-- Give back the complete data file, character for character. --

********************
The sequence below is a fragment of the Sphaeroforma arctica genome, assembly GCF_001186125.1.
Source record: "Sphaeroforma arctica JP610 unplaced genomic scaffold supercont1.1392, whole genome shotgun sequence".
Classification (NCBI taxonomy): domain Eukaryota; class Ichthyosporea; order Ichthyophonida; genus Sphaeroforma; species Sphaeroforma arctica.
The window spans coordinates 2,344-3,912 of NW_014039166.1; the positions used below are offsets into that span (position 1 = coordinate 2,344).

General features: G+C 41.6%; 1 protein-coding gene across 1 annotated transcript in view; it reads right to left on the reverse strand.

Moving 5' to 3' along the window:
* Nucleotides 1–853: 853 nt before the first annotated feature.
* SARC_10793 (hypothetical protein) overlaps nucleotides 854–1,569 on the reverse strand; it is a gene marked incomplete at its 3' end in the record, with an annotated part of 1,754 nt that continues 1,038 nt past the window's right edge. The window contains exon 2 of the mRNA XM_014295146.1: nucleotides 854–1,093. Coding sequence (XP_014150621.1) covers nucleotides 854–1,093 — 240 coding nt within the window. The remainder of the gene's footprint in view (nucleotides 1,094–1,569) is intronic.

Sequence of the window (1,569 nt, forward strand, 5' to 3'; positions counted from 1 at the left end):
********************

The sequence below is a fragment of the Sphaeroforma arctica genome, assembly GCF_001186125.1.
Source record: "Sphaeroforma arctica JP610 unplaced genomic scaffold supercont1.1392, whole genome shotgun sequence".
Classification (NCBI taxonomy): domain Eukaryota; class Ichthyosporea; order Ichthyophonida; genus Sphaeroforma; species Sphaeroforma arctica.
The window spans coordinates 2,344-3,912 of NW_014039166.1; the positions used below are offsets into that span (position 1 = coordinate 2,344).

General features: G+C 41.6%; 1 protein-coding gene across 1 annotated transcript in view; it reads right to left on the reverse strand.

Moving 5' to 3' along the window:
* Nucleotides 1–853: 853 nt before the first annotated feature.
* SARC_10793 (hypothetical protein) overlaps nucleotides 854–1,569 on the reverse strand; it is a gene marked incomplete at its 3' end in the record, with an annotated part of 1,754 nt that continues 1,038 nt past the window's right edge. The window contains exon 2 of the mRNA XM_014295146.1: nucleotides 854–1,093. Coding sequence (XP_014150621.1) covers nucleotides 854–1,093 — 240 coding nt within the window. The remainder of the gene's footprint in view (nucleotides 1,094–1,569) is intronic.

Sequence of the window (1,569 nt, forward strand, 5' to 3'; positions counted from 1 at the left end):